Monday, March 31, 2008

Cubans Allowed to Stay at Hotels - Finally

Finally by imperial decree, the government of Cuba condescends to allow its own citizens the right to stay in hotels they earn their livelihoods in. How generous. Tourists need not mix with the local riffraff was the attitude strictly enforced under Fidel. Cuba, under the hand of almost octogenarian president; Raúl Castro is enacting a series of reforms meant to dispel certain cobwebs that cover aspects of the isolated island's freedoms of associations. Not that a cell phone is a human right, but buying them would produce a new source of revenue for the government from its own cash starved citizenry. (National Hotel in Havana, AP Photo/Javier Galeano)

Castro has enacted multiple reforms since succeeding his ailing older brother, Fidel, on Feb. 24. He has ended a ban on private ownership of cellphones, done away with rules that required farmers to buy materials from state-run stores, voided a rule that forced residents to pick up prescriptions at inconveniently located pharmacies and lifted a ban on purchases of electronics.

The electronics reform, which also goes into effect Tuesday, will let Cubans buy computers, microwave ovens and car alarms, among other items. Several stores were stocking shelves Monday. At La Copa in Miramar, a fancy Havana suburb where many foreign embassies are located, computers were prepared for purchase. Electric bicycles were displayed at Galer¿as Paseo, a store on the Malecon, the avenue that runs along Havana's famed seawall.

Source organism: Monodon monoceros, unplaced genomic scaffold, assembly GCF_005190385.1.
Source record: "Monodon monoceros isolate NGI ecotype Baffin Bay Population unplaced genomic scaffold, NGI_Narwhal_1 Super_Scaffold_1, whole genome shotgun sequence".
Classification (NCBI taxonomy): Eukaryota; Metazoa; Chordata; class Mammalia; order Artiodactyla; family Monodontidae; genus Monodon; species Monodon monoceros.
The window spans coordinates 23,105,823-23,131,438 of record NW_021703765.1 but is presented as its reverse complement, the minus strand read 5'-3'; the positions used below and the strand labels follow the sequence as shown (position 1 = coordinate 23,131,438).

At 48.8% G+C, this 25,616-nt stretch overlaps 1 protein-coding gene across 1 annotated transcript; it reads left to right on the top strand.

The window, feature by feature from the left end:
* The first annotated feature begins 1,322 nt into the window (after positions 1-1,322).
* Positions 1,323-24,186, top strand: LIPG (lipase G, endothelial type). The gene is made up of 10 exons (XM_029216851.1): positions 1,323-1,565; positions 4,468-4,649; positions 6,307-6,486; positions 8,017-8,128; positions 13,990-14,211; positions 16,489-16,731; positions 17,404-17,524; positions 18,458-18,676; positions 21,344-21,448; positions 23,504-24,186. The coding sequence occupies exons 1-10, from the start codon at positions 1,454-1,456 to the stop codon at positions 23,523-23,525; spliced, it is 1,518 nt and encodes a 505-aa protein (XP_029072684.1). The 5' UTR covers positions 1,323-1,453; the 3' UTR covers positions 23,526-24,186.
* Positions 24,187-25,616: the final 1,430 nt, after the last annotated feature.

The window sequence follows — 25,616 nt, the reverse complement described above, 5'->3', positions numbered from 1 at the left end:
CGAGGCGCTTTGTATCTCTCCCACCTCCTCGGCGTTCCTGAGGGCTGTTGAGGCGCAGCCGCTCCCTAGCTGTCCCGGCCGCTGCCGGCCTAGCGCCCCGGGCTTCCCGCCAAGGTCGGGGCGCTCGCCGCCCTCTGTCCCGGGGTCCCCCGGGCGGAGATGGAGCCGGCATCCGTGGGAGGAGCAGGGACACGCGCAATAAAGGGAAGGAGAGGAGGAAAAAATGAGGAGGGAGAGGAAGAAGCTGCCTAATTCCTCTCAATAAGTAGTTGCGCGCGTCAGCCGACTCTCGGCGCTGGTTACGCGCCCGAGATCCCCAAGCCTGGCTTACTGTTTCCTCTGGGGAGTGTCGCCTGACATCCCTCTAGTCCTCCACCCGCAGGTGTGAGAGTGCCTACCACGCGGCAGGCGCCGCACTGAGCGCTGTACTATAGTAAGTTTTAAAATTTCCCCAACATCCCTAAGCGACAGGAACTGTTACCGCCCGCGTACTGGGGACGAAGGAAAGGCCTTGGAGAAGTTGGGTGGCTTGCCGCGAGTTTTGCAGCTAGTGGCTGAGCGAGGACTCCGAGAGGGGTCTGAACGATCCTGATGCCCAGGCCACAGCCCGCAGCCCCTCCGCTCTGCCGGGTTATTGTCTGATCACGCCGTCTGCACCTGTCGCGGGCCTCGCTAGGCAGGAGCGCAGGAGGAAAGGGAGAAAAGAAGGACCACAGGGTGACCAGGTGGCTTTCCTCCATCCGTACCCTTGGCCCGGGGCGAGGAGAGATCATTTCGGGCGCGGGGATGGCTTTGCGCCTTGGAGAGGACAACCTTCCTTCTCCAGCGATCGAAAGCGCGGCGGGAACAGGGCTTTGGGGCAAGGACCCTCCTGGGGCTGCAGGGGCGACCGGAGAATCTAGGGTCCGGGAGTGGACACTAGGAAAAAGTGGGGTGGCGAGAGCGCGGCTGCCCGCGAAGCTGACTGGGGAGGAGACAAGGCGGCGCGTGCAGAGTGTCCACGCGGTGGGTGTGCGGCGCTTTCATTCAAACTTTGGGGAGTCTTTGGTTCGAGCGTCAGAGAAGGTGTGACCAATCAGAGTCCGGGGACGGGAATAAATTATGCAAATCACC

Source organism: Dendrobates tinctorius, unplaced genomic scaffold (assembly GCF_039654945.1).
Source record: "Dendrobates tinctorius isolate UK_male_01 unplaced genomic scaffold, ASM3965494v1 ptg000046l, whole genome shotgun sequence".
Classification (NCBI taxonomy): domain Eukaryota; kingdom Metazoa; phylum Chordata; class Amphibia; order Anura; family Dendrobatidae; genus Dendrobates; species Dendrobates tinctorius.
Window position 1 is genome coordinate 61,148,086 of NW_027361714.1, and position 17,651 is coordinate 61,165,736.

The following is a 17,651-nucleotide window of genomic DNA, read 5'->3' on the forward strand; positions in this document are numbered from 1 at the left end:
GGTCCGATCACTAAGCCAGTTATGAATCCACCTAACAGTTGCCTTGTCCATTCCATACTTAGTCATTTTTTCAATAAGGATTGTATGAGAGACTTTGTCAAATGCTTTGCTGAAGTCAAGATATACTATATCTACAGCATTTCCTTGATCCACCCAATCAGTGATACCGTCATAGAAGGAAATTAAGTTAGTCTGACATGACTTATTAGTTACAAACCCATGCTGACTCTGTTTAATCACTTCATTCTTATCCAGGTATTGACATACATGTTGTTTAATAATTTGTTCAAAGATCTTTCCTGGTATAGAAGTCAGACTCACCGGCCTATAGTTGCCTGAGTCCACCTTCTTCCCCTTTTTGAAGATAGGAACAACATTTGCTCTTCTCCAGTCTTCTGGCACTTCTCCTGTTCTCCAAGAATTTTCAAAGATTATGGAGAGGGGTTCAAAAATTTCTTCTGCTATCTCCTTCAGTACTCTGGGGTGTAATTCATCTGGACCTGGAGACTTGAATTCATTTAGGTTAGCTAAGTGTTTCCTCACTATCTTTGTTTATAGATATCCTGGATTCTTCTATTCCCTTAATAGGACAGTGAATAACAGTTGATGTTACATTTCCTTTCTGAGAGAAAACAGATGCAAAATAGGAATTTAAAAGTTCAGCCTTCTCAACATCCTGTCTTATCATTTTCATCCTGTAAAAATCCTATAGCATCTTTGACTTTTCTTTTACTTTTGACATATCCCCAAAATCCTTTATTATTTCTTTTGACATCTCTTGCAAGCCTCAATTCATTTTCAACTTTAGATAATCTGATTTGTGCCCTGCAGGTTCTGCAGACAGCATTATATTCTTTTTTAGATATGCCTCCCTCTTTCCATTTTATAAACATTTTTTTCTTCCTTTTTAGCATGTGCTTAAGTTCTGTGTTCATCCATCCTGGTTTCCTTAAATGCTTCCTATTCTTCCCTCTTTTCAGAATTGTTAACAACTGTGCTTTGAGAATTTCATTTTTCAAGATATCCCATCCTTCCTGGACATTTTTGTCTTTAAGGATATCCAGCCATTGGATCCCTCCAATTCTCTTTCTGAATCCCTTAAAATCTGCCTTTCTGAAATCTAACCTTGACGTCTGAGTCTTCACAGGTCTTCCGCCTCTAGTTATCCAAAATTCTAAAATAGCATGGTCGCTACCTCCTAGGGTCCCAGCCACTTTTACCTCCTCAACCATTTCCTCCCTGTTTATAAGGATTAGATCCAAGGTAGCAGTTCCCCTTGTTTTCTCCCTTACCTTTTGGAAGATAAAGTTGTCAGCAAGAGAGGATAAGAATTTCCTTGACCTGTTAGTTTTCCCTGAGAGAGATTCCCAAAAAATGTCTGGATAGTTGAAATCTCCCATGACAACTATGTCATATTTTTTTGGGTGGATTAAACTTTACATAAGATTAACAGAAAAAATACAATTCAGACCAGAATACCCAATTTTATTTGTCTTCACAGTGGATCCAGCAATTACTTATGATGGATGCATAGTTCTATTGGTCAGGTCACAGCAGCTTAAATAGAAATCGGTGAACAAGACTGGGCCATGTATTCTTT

The catch of course being who can afford these new swanky privileges with wages dictated by the state, severe price controls and payment for premium services in only cold hard cash. Hotel management is a public-private partnership between the Cuban military and certain international conglomerates. State run stores are mandatory shopping places for many staples in Cuba. Cuba entices rich tourist and their money, but the economy is not set up for underpaid workers to benefit openly from their own industriousness. Havana is one of the priciest tourist spots in the region with tremendously spectacular beaches.

Unfettered access to the internet would be a bridge too far. The real issue is the property rights are temporary in Cuba and wiring homes was not in the top 1,000,000 things to be done under the guise of Revolucion. Human Rights is something China is getting re-educated about as a boycott is fomenting in the wake of its crackdown on Tibet. Cuba doesn't have a military crackdown as much as an economic one that equates to the same evisceration of Human Rights.

Most Cubans are estimated to earn between 400 non-convertible (Cuban) pesos (eg a factory worker), to about 700 (eg a professional) - the equivalent of between $17 and $30, or £9 and £15.

Non-convertible pesos are good for buying the subsidised official rations of rice, cooking oil and other perishable goods.

Tourist Apartheid is the name given to the practice of making the Hotels and their amenities TOURIST areas only. Usually it is Europeans that spend freely at the resorts like Varadero Melia, as they are not under the half-century old sanction issues that US citizens must abide by. The amazing juxtaposition of world class luxury available for those with means residing next to workers who arrive by bicycle or a 1950's made in America car relic as new cars are for tourists and not allowed to Cubans.

Brian Lattell, a former CIA analyst assigned to Cuba & Latin American, writes in his interesting book, After Fidel: Raul Castro and the Future of Cuba's Revolution updated in light of recent events, but still with its major emphasis on Fidel and his despotic rule of Cuba.

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